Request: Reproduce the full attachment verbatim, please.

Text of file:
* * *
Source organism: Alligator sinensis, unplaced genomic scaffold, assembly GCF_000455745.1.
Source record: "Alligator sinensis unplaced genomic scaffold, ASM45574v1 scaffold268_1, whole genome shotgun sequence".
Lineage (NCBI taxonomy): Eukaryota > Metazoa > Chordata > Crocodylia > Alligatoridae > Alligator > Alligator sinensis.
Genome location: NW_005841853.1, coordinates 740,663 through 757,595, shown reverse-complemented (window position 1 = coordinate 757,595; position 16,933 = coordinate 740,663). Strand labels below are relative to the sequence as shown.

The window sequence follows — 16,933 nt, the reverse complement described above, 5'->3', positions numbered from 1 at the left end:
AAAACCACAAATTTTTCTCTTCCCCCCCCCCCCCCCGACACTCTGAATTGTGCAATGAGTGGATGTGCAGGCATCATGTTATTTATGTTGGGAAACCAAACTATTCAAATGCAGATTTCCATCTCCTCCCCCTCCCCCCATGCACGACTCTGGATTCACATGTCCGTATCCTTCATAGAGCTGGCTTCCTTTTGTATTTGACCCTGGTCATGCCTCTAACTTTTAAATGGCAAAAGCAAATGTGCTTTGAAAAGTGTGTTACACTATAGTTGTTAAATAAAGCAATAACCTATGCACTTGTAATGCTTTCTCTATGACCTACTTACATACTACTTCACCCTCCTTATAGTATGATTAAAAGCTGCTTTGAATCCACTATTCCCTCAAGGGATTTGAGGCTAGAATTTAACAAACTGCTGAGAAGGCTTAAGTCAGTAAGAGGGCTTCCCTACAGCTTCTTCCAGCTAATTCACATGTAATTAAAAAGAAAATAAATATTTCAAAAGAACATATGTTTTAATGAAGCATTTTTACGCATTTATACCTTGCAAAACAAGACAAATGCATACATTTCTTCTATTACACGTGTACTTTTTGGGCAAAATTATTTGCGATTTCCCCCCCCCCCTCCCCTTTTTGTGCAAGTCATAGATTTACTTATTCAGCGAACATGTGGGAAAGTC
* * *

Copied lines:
Source organism: Alligator sinensis, unplaced genomic scaffold, assembly GCF_000455745.1.
Source record: "Alligator sinensis unplaced genomic scaffold, ASM45574v1 scaffold268_1, whole genome shotgun sequence".
Lineage (NCBI taxonomy): Eukaryota > Metazoa > Chordata > Crocodylia > Alligatoridae > Alligator > Alligator sinensis.
Genome location: NW_005841853.1, coordinates 740,663 through 757,595, shown reverse-complemented (window position 1 = coordinate 757,595; position 16,933 = coordinate 740,663). Strand labels below are relative to the sequence as shown.

The window sequence follows — 16,933 nt, the reverse complement described above, 5'->3', positions numbered from 1 at the left end:
AAAACCACAAATTTTTCTCTTCCCCCCCCCCCCCCCGACACTCTGAATTGTGCAATGAGTGGATGTGCAGGCATCATGTTATTTATGTTGGGAAACCAAACTATTCAAATGCAGATTTCCATCTCCTCCCCCTCCCCCCATGCACGACTCTGGATTCACATGTCCGTATCCTTCATAGAGCTGGCTTCCTTTTGTATTTGACCCTGGTCATGCCTCTAACTTTTAAATGGCAAAAGCAAATGTGCTTTGAAAAGTGTGTTACACTATAGTTGTTAAATAAAGCAATAACCTATGCACTTGTAATGCTTTCTCTATGACCTACTTACATACTACTTCACCCTCCTTATAGTATGATTAAAAGCTGCTTTGAATCCACTATTCCCTCAAGGGATTTGAGGCTAGAATTTAACAAACTGCTGAGAAGGCTTAAGTCAGTAAGAGGGCTTCCCTACAGCTTCTTCCAGCTAATTCACATGTAATTAAAAAGAAAATAAATATTTCAAAAGAACATATGTTTTAATGAAGCATTTTTACGCATTTATACCTTGCAAAACAAGACAAATGCATACATTTCTTCTATTACACGTGTACTTTTTGGGCAAAATTATTTGCGATTTCCCCCCCCCCCTCCCCTTTTTGTGCAAGTCATAGATTTACTTATTCAGCGAACATGTGGGAAAGTC